Extending the Limits of CSS

Cascading Style Sheets—more commonly known as CSS—continues to be a cornerstone of web development. In Stack Overflow’s 2019 developer survey, CSS is clustered together with languages such as JavaScript, PHP, TypeScript, and even SQL, as well as frameworks such as Angular, jQuery, Node.js, and React, to form a typical web-development ecosystem.

Stack Overflow found that CSS is the second-most-popular language among developers, alongside HTML, and is also one of the most-loved languages and top-paying technologies globally.

“CSS is a language of the web, in that it’s the web developer’s tool for creating dynamic visuals on the web,” says Chen Hui Jing, a Developer Advocate at Nexmo and a Mozilla Tech Speaker. “In the same way painters use brushes and paints, and digital designers use Photoshop, web developers use CSS. But more than that, CSS lets us create dynamic layouts and visuals that can adapt to the different mediums through which our creations can be viewed.”

Tim Carry, a former Developer Advocate at Algolia, considers CSS a language of outcomes. “Because it’s a styling language, you can see the result of what you’re coding the moment you’re coding it,” he says. “It may be a weird language because you have no conditions, loops, or functions, but these constraints make you think differently.”

CSS was first proposed by Norwegian web pioneer Håkon Wium Lie in 1994 as a style sheet language for the web, with the World Wide Web Consortium publishing the first standard for it two years later. While the language began more than 25 years ago as a way to style and lay out pages on the web, CSS has since evolved to become a crucial element of user interfaces, a means of improving user experience, a vehicle for accessibility, and a major technology in front-end development. Yet developers are increasingly finding new ways to extend its limits, proving that there’s more to the language than just style—it’s also filled with substance.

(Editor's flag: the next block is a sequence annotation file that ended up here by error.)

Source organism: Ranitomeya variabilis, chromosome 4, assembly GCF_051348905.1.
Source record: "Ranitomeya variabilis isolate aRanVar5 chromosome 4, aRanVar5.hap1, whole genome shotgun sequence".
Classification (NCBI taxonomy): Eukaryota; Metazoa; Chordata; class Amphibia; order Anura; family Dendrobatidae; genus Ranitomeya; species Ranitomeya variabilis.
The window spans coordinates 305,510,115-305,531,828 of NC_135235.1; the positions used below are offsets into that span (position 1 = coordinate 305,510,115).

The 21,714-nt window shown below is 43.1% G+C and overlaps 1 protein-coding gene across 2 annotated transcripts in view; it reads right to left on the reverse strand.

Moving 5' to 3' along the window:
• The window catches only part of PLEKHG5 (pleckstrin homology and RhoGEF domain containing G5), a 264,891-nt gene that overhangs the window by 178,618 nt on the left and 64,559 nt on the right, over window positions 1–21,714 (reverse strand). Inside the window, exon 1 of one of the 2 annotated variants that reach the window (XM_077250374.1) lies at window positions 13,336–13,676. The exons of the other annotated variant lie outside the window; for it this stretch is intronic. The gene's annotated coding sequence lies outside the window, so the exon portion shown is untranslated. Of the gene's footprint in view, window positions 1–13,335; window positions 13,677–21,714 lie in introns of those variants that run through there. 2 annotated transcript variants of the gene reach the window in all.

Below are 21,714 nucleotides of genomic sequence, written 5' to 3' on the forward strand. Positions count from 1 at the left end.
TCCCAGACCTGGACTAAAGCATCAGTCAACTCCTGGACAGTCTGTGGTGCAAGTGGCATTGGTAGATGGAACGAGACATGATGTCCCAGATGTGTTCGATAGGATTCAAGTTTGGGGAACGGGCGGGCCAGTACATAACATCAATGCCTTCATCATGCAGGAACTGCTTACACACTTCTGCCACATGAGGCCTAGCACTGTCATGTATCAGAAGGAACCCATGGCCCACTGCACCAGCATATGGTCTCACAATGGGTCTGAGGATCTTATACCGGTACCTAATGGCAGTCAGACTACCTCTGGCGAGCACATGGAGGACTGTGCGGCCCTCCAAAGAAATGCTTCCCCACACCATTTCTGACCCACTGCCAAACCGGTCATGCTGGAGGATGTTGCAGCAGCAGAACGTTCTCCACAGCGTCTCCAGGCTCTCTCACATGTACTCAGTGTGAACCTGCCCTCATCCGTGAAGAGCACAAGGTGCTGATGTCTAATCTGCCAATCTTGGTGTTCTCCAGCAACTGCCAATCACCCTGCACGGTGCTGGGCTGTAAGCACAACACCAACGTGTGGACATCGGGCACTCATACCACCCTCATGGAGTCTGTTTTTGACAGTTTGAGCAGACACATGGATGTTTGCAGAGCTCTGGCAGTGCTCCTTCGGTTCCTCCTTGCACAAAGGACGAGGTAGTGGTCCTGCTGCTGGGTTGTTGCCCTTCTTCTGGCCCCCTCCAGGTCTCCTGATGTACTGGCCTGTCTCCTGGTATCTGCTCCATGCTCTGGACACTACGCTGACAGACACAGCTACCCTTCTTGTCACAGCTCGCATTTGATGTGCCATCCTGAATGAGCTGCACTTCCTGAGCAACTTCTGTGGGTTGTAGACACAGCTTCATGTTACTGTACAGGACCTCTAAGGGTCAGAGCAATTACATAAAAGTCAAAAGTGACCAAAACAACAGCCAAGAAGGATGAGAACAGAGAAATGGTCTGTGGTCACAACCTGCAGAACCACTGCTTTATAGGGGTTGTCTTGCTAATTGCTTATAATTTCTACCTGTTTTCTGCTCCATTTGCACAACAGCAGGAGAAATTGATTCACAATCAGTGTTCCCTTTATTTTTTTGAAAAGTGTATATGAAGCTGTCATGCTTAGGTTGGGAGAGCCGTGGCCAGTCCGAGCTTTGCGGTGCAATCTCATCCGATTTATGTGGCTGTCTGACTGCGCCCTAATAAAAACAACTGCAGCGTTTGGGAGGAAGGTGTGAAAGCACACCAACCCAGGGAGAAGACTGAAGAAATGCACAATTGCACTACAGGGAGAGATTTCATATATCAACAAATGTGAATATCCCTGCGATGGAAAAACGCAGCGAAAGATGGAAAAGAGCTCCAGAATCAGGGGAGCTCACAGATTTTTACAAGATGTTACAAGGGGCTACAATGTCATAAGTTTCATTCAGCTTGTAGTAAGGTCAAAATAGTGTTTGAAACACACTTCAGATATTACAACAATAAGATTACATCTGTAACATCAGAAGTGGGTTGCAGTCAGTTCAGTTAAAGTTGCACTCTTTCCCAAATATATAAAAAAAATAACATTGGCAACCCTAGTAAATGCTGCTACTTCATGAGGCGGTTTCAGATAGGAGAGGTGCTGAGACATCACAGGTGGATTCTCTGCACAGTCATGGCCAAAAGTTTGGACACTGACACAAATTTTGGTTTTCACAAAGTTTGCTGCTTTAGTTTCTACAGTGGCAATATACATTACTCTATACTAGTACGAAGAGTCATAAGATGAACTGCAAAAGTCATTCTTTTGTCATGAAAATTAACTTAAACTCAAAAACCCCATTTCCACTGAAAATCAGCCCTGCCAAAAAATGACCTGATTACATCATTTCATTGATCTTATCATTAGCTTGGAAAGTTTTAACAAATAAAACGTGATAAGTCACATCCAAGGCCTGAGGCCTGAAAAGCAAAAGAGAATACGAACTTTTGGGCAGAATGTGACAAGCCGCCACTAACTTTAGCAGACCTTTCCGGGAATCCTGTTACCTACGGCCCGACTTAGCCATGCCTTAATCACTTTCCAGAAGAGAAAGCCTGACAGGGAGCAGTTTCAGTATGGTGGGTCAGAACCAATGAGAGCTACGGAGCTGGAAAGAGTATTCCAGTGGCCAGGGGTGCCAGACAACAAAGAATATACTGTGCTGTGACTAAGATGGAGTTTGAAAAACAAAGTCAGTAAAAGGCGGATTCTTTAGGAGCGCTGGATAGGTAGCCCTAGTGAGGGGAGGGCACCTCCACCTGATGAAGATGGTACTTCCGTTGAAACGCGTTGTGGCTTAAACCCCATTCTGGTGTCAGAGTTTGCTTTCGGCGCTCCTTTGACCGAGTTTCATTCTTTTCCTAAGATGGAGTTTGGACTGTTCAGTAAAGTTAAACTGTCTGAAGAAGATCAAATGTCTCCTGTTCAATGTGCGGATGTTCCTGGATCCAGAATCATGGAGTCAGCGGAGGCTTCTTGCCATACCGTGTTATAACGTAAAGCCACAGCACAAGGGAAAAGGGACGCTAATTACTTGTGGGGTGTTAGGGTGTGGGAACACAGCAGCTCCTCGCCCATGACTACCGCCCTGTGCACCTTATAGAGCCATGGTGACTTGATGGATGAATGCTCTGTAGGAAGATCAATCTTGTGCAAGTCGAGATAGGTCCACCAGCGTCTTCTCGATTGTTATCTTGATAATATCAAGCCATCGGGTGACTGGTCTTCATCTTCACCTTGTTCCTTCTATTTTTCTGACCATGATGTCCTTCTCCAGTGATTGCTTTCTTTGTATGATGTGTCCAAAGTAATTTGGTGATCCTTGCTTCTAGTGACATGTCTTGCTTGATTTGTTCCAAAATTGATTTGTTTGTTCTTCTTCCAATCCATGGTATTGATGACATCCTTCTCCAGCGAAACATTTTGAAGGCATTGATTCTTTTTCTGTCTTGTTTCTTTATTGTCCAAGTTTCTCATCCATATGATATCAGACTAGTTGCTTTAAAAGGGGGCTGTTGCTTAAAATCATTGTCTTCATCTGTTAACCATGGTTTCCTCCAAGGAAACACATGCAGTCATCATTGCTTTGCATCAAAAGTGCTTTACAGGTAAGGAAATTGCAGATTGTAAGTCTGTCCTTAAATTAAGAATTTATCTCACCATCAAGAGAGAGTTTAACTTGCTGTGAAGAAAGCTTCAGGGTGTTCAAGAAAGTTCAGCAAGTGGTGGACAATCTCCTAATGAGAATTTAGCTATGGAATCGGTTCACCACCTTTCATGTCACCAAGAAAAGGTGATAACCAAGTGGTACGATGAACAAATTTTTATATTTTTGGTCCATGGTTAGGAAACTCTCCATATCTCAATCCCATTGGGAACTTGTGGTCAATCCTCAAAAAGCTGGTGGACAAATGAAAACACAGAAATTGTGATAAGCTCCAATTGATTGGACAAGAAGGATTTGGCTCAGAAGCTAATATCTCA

Unexpected creations in CSS

Art and animation

The visual experiences of art and animation make the mediums the perfect playground for CSS. Take Diana Smith’s creations: The UI engineer coded Francine, an image in the style of an 18th-century oil painting, entirely in HTML and CSS. As a CSS creation, the digital art piece looks different depending on the browser it’s viewed on. Smith’s other CSS artworks include Lace, inspired by Flemish baroque portraits, and Zigario, designed in the style of a mid-20th-century advertisement.

Ana Tudor combines 3D transforms, trigonometric functions, and CSS to generate animated geometric shapes. “You might think that math doesn’t have a lot to do with writing style sheets, but you can actually do some amazing things with a little math in CSS,” she wrote on The Sass Way. “Math (particularly trigonometry) can help you model the real world. You’ll need it if you want to do something complicated with 3D transforms.”

Meanwhile, Julian Garnier made a 3D flying X-wing and a 3D solar system (albeit with some JavaScript for user controls) in CSS. Front-end web developer Keith Clark took it a notch further, building a CSS-powered 3D environment, complete with lighting and shadows, as well as a CSS-based virtual-reality experience.

Yuan Chuan blends art and animation using CSS. He developed a custom web component for drawing patterns with CSS and uses it to make generative art composed of graph-like patterns and entrancing animations.

Games

Compared to art and animation, games are more interactive and immersive, which can be a challenge for CSS. But some developers have taken on that challenge, constructing games made only with CSS.

Milan “Mino” Cernota developed two pure CSS action games in the same vein as the Super Mario video-game series. Similarly, Jamie Coulter developed a CSS-only adventure game, while Alexander Majorov emphasizes the zero lines of JavaScript code in his two no-JS games. Stephen Cook created his own version of the iconic Mario Kart racing game using 100% CSS—mostly as “a thought experiment to see how far CSS can be pushed,”he said later.